Repealing the ACA would increase the number of uninsured women, limiting access to quality, affordable health plans. The extent of the impact will depend on what is ultimately enacted. One approach Trump and Ryan have proposed is expanding the use of Health Savings Accounts (HSAs). According to Timothy Jost, HSAs would primarily benefit the wealthy because tax deductions do not proportionately benefit low-income families compared to high-income families. Jost also notes that Republicans have proposed replacing the ACA with fixed dollar tax credits, but these credits would not cover the cost of health care as much as the current ACA health plans. [ictt-tweet-inline]Replacing the ACA health plans with HSAs might disproportionately affect low-income women[/ictt-tweet-inline] if this approach mostly benefits the wealthy.
Replacement proposals should continue non-discrimination policies that prohibit insurers from denying a woman coverage because of her gender, as well as ensure access to quality, affordable plans with preventive and maternity services.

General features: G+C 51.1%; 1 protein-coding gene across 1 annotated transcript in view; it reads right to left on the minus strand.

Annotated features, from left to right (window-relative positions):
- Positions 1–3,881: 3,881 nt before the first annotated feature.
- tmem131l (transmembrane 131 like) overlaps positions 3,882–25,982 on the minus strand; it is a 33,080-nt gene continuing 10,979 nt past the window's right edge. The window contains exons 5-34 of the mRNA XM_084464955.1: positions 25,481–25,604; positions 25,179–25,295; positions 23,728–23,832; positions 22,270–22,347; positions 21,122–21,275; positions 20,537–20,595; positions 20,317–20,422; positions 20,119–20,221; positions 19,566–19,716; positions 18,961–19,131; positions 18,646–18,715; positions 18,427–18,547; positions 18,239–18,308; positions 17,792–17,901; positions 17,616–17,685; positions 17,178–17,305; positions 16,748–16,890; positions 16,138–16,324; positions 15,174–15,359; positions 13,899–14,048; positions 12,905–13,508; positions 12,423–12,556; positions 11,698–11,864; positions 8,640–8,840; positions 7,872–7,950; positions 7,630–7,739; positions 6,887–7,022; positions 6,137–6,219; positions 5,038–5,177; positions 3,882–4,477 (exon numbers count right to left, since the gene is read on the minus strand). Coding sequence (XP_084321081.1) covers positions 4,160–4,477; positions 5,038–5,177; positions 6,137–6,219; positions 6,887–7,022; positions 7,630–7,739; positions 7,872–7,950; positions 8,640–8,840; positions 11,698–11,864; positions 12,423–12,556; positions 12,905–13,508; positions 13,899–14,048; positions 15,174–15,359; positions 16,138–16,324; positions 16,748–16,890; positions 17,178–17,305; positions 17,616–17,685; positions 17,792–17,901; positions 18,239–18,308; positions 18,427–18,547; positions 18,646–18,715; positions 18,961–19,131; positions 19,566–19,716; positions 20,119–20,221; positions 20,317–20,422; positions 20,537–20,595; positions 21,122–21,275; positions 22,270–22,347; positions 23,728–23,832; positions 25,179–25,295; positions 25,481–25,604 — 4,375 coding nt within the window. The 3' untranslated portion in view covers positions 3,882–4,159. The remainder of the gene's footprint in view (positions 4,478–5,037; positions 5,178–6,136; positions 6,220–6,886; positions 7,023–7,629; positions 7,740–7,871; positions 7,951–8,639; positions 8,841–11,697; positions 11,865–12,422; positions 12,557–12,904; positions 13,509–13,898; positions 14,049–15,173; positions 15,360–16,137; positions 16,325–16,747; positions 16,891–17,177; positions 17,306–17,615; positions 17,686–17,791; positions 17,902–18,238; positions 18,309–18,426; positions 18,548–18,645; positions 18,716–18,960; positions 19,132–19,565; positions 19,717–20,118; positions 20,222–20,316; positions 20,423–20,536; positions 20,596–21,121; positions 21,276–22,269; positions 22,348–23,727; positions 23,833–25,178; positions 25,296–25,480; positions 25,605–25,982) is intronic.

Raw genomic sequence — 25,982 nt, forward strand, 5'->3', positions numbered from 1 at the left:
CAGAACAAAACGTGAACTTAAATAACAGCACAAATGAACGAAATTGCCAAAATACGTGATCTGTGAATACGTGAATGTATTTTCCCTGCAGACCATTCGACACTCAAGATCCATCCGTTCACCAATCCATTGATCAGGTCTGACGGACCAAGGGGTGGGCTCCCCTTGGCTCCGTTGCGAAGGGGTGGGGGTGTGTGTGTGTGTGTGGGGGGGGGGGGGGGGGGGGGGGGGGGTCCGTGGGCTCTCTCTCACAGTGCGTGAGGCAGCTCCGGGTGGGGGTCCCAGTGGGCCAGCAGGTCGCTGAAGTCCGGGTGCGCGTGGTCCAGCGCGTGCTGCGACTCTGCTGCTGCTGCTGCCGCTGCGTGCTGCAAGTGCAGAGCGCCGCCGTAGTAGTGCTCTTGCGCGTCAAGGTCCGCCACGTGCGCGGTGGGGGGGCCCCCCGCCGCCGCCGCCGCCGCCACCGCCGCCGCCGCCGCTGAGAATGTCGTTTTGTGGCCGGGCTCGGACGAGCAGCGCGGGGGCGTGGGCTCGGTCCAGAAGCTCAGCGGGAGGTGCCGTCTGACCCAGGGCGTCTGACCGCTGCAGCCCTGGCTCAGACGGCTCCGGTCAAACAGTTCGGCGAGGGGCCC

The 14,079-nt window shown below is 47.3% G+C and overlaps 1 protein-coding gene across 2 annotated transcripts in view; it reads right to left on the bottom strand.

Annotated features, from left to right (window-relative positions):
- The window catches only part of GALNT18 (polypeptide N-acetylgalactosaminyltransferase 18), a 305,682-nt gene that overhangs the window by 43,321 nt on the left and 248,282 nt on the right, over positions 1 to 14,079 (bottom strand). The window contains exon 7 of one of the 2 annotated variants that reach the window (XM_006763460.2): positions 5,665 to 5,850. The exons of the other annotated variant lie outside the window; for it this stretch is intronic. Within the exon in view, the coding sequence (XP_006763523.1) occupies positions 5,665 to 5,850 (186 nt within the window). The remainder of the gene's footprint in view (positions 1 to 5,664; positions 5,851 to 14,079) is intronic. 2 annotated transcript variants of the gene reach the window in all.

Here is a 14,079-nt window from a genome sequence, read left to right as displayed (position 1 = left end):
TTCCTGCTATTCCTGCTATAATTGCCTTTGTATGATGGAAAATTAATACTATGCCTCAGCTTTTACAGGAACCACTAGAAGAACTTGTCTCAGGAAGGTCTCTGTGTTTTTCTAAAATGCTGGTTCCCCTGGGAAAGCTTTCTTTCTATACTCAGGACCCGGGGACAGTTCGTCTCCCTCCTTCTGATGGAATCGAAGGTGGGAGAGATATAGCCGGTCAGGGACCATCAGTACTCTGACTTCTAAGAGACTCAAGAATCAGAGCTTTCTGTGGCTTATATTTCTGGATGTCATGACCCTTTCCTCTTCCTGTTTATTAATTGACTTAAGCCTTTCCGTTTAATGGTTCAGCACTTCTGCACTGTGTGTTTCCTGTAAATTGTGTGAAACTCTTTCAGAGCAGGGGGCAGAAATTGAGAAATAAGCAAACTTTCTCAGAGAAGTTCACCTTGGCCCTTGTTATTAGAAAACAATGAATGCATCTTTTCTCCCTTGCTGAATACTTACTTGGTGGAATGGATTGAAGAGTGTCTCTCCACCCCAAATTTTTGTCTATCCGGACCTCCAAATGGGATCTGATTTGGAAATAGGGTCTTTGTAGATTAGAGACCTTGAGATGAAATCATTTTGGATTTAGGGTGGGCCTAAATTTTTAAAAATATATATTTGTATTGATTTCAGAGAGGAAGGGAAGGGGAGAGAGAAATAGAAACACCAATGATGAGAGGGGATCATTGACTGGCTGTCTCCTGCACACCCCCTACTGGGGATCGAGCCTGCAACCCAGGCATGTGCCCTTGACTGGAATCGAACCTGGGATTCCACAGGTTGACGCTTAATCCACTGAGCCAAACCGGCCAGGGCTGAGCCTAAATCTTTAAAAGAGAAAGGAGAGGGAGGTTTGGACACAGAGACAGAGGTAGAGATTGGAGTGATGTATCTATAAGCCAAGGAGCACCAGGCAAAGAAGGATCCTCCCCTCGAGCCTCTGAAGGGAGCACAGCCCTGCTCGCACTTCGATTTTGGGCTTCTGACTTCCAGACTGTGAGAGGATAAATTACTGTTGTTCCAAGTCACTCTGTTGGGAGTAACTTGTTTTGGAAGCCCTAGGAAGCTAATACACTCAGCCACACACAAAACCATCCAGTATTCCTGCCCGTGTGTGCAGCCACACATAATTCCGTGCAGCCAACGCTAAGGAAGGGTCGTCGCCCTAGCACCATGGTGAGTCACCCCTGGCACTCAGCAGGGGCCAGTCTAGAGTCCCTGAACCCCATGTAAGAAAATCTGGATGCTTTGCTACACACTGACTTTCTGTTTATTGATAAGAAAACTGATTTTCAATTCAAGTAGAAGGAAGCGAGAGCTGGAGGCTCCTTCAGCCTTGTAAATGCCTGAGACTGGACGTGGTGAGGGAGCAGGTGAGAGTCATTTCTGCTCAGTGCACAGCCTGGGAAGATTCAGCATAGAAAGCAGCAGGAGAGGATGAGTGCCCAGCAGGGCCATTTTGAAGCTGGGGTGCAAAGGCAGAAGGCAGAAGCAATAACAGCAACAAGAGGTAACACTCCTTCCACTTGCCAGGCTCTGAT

Trump has shown a willingness to keep some parts of the ACA, like a provision extending coverage to individuals on their parents’ health plans until the age of 26 and a provision protecting individuals with pre-existing conditions. He should add women’s coverage to that list. Republicans are likely to target federal funding for Planned Parenthood. This would significantly decrease access to services like cervical cancer prevention, breast cancer screenings, pelvic exams, endometriosis treatment, and Pap and HPV tests, among others. But this does not mean Republicans cannot support parts of the ACA that maintain access for women. Pace and colleagues found that the ACA improved consistent use of the oral contraceptive pill among women because it eliminated cost sharing, which lowers rates of unintended pregnancy. Replacement proposals should continue non-discrimination policies that prohibit insurers from denying a woman coverage because of her gender, as well as ensure access to quality, affordable plans with preventive and maternity services.

Secretary Price & What Comes Next